July 9, 2020 – After former Gov. Scott Walker’s 2018 election defeat, the legislature enacted – and Gov. Walker signed – two major laws impacting the power and authority of the legislative and executive branches. Today, the state supreme court largely upheld them.
Several labor organizations and individual taxpayers facially challenged 2017 Wisconsin Act 369 and 2017 Wisconsin Act 370, which require legislative approval of settlements by the attorney general and limits rulemaking authority, among many other provisions.
Today, in SEIU v. Vos, 2020 WI 67, the Wisconsin Supreme Court issued two majority opinions, with concurrences and dissents filed, but ultimately ruled that the plaintiffs “have not met their high burden to demonstrate that the challenged provisions are unconstitutional in all of their applications” and each can be lawfully enforced.
However, a separate majority (4-3) struck down provisions that regulate publication of formal “guidance documents” by state administrative agencies to guide the public.
The Dane County Circuit Court had blocked enforcement of some of the provisions pending appeal, but the supreme court blocked the temporary injunction.
Lame Duck Litigation
Last summer, the supreme court (4-3) rejected a claim that the extraordinary session in which the legislature enacted the laws now at issue was unconstitutionally convened.
Now the supreme court – with different votes on different provisions – largely rejected facial challenges to the law itself, including a provision granting the legislature more power over attorney general Josh Kaul, who also won election in November 2018.
The plaintiffs alleged that the package of bills enacted before the governorship changed hands were “designed to strip the incoming Governor of his authority and hand the Legislature unprecedented power over traditional executive functions.”
The legislative defendants, including Assembly Speaker Robin Vos and Senate President Scott Fitzgerald, moved to dismiss the entire complaint, arguing the legislature had the power to place checks on the attorney general and state agencies.
Defendants said the challenge was unprecedented and meritless: “While Plaintiffs seek facial invalidation of dozens of statutory provisions, they are unable to cite any decision in this Court’s history ever overturning even one provision under any of their theories.”
A majority (5-2) concluded that the motion to dismiss facial challenges to the laws should have been granted but the decision does not bar future as-applied challenges.
“We stress that we pass no judgment on the constitutionality of individual applications or categories of applications of these laws,” Justice Brian Hagedorn wrote.
“While it is our solemn obligation to say what the law is, that power extends to deciding only the cases and claims actually presented. And that is what we do today.”
Legislative Involvement in Litigation
A majority (5-2) upheld a provision that gives the legislature or legislative committees the power to participate in litigation involving the state. Previously, only the attorney general managed litigation to represent and settle cases in the state’s best interest.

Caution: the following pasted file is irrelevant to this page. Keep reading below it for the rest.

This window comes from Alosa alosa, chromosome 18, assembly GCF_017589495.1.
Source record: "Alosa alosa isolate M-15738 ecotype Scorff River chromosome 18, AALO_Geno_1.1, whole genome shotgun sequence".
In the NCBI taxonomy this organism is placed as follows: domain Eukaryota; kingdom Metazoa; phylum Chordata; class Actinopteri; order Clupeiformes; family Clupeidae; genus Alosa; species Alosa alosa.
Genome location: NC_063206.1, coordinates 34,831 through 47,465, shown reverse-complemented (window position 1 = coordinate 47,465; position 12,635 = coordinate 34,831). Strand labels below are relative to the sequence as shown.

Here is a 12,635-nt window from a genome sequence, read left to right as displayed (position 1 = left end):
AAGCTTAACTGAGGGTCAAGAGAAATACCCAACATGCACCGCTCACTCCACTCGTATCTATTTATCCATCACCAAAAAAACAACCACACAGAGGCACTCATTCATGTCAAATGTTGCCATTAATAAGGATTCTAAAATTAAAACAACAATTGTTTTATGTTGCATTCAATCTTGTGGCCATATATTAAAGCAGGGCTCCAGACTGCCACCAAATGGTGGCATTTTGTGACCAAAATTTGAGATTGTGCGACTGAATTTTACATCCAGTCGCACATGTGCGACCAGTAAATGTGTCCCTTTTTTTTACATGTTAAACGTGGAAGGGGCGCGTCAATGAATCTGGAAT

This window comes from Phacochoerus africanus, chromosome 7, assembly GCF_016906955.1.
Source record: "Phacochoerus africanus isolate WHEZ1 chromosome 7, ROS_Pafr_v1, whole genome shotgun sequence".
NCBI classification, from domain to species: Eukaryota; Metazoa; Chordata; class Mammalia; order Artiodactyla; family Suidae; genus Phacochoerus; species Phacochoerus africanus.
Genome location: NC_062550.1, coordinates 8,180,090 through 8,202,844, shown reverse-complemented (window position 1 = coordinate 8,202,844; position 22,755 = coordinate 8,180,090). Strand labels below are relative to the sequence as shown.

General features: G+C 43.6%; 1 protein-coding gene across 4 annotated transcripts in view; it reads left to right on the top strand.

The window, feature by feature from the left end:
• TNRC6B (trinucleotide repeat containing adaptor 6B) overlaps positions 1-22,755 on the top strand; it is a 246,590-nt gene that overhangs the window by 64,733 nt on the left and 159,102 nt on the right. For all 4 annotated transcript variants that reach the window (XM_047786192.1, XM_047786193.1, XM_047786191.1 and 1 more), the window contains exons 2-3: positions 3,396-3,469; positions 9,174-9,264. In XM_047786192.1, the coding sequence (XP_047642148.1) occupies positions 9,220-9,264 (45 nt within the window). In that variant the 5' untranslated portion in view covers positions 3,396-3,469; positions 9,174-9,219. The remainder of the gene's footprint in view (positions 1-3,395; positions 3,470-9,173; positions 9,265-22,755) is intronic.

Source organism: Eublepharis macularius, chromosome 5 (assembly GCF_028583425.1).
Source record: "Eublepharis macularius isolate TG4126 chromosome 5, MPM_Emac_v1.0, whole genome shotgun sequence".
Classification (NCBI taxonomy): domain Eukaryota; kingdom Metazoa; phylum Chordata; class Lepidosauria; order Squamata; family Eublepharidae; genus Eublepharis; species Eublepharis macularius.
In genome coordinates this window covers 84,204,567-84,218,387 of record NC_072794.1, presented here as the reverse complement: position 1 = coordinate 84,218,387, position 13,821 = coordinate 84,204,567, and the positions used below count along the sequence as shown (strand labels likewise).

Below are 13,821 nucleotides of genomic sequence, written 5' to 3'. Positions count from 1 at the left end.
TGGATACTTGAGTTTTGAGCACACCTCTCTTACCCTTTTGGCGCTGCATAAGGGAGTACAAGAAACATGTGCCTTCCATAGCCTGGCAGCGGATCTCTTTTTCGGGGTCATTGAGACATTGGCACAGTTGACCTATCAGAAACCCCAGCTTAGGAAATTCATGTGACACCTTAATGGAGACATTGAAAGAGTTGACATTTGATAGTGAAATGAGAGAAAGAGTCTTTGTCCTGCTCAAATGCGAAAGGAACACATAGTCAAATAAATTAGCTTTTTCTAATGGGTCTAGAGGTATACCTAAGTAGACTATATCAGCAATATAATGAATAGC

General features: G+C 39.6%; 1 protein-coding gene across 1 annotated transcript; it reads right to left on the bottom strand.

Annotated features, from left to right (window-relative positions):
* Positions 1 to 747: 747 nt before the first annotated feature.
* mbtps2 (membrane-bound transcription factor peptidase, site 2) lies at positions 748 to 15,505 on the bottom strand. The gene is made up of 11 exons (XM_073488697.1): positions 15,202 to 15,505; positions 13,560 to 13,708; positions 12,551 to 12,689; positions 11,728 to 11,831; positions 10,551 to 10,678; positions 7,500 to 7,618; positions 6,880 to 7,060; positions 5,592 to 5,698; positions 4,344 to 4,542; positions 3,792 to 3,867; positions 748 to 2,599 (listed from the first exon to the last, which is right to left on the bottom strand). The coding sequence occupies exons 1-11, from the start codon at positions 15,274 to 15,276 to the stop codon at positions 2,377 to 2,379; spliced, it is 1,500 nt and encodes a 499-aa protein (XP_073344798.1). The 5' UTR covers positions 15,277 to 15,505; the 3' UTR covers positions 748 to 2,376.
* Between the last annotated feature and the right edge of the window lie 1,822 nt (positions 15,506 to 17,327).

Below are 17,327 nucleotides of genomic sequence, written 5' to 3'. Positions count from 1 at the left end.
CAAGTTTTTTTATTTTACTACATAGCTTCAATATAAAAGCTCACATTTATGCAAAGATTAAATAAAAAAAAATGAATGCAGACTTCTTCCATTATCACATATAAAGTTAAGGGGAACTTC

The new law also allows the legislature to intervene as a party in state or federal court when a party challenges a state statute or agues a statute is preempted federal law. It also requires the attorney general to obtain legislative approval to settle cases.
The plaintiffs argued that these provisions violate the separation of powers because the executive branch, through the state justice department, enforces the law.
But the legislative defendants argued that the attorney general’s powers are statutorily granted and the legislature can modify those powers anytime.
The majority agreed that the legislature may give and take power from the attorney general but disagreed that the legislature can participate in executive functions.
The majority noted the “attorney general is assuredly a member of the executive branch whose duties consist in executing the law” and the constitution “plainly acknowledges officers other than the governor who may permissibly deploy executive power.”
However, the legislative defendants won on a second argument: that litigation involving the state is not always the exclusive zone of executive authority.
“While representing the State in litigation is predominately an executive function, it is within those borderlands of shared powers, most notably in cases that implicate an institutional interest of the legislature,” Justice Hagedorn wrote.
“The takeaway is that the constitution gives the legislature the general power to spend the state's money by enacting laws,” Hagedorn continued.
“[W]here litigation involves requests for the state to pay money to another party, the legislature, in at least some cases, has an institutional interest in the expenditure of state funds sufficient to justify the authority to approve certain settlements.”
The majority also ruled that in at least some cases “we see no constitutional violation in allowing the legislature to intervene in litigation concerning the validity of a statute, at least where its institutional interests are implicated.”
Suspensions of Administrative Rules
The court unanimously upheld a provision that allows a legislative committee to suspend rules issued by executive branch agencies multiple times but noted that “an endless suspension of rules” without enacting a legislative bill “could not stand.”